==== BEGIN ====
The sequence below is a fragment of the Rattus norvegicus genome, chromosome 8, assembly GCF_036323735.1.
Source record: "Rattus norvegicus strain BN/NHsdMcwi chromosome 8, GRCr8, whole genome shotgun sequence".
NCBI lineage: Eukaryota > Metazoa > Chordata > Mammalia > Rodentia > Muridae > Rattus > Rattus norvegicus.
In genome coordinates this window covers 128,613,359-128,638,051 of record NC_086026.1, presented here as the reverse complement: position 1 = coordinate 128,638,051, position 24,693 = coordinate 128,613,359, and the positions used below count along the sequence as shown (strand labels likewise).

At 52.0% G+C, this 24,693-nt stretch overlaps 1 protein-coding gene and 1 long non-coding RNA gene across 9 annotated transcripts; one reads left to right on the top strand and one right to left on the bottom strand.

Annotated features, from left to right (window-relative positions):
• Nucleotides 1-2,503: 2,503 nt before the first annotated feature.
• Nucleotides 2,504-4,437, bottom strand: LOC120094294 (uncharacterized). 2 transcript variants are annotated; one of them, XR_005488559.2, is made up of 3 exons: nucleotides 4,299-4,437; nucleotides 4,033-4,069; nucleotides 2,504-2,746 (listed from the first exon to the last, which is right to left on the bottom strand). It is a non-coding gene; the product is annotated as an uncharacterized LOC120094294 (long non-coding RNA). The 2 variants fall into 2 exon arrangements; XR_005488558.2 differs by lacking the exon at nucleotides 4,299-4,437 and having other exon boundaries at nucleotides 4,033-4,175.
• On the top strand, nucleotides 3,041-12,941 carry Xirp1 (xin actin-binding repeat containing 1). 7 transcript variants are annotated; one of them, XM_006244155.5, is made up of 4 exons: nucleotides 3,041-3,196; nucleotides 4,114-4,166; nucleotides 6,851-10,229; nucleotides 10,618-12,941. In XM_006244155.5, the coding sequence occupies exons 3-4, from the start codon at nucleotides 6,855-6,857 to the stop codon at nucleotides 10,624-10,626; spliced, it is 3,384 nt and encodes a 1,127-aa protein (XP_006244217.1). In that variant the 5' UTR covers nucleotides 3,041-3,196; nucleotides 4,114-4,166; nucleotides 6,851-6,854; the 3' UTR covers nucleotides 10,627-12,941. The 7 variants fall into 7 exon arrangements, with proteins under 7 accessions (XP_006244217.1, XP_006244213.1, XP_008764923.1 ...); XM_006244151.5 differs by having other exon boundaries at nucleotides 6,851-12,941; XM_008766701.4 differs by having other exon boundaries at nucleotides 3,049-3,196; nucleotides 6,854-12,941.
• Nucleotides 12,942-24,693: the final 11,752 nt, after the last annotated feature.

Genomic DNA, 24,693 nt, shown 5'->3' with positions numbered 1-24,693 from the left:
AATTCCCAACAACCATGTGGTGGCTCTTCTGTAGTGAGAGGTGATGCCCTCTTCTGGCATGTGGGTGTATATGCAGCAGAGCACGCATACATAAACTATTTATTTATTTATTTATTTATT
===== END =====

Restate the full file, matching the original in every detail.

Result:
The sequence below is a fragment of the Rattus norvegicus genome, chromosome 8, assembly GCF_036323735.1.
Source record: "Rattus norvegicus strain BN/NHsdMcwi chromosome 8, GRCr8, whole genome shotgun sequence".
NCBI lineage: Eukaryota > Metazoa > Chordata > Mammalia > Rodentia > Muridae > Rattus > Rattus norvegicus.
In genome coordinates this window covers 128,613,359-128,638,051 of record NC_086026.1, presented here as the reverse complement: position 1 = coordinate 128,638,051, position 24,693 = coordinate 128,613,359, and the positions used below count along the sequence as shown (strand labels likewise).

At 52.0% G+C, this 24,693-nt stretch overlaps 1 protein-coding gene and 1 long non-coding RNA gene across 9 annotated transcripts; one reads left to right on the top strand and one right to left on the bottom strand.

Annotated features, from left to right (window-relative positions):
• Nucleotides 1-2,503: 2,503 nt before the first annotated feature.
• Nucleotides 2,504-4,437, bottom strand: LOC120094294 (uncharacterized). 2 transcript variants are annotated; one of them, XR_005488559.2, is made up of 3 exons: nucleotides 4,299-4,437; nucleotides 4,033-4,069; nucleotides 2,504-2,746 (listed from the first exon to the last, which is right to left on the bottom strand). It is a non-coding gene; the product is annotated as an uncharacterized LOC120094294 (long non-coding RNA). The 2 variants fall into 2 exon arrangements; XR_005488558.2 differs by lacking the exon at nucleotides 4,299-4,437 and having other exon boundaries at nucleotides 4,033-4,175.
• On the top strand, nucleotides 3,041-12,941 carry Xirp1 (xin actin-binding repeat containing 1). 7 transcript variants are annotated; one of them, XM_006244155.5, is made up of 4 exons: nucleotides 3,041-3,196; nucleotides 4,114-4,166; nucleotides 6,851-10,229; nucleotides 10,618-12,941. In XM_006244155.5, the coding sequence occupies exons 3-4, from the start codon at nucleotides 6,855-6,857 to the stop codon at nucleotides 10,624-10,626; spliced, it is 3,384 nt and encodes a 1,127-aa protein (XP_006244217.1). In that variant the 5' UTR covers nucleotides 3,041-3,196; nucleotides 4,114-4,166; nucleotides 6,851-6,854; the 3' UTR covers nucleotides 10,627-12,941. The 7 variants fall into 7 exon arrangements, with proteins under 7 accessions (XP_006244217.1, XP_006244213.1, XP_008764923.1 ...); XM_006244151.5 differs by having other exon boundaries at nucleotides 6,851-12,941; XM_008766701.4 differs by having other exon boundaries at nucleotides 3,049-3,196; nucleotides 6,854-12,941.
• Nucleotides 12,942-24,693: the final 11,752 nt, after the last annotated feature.

Genomic DNA, 24,693 nt, shown 5'->3' with positions numbered 1-24,693 from the left:
AATTCCCAACAACCATGTGGTGGCTCTTCTGTAGTGAGAGGTGATGCCCTCTTCTGGCATGTGGGTGTATATGCAGCAGAGCACGCATACATAAACTATTTATTTATTTATTTATTTATT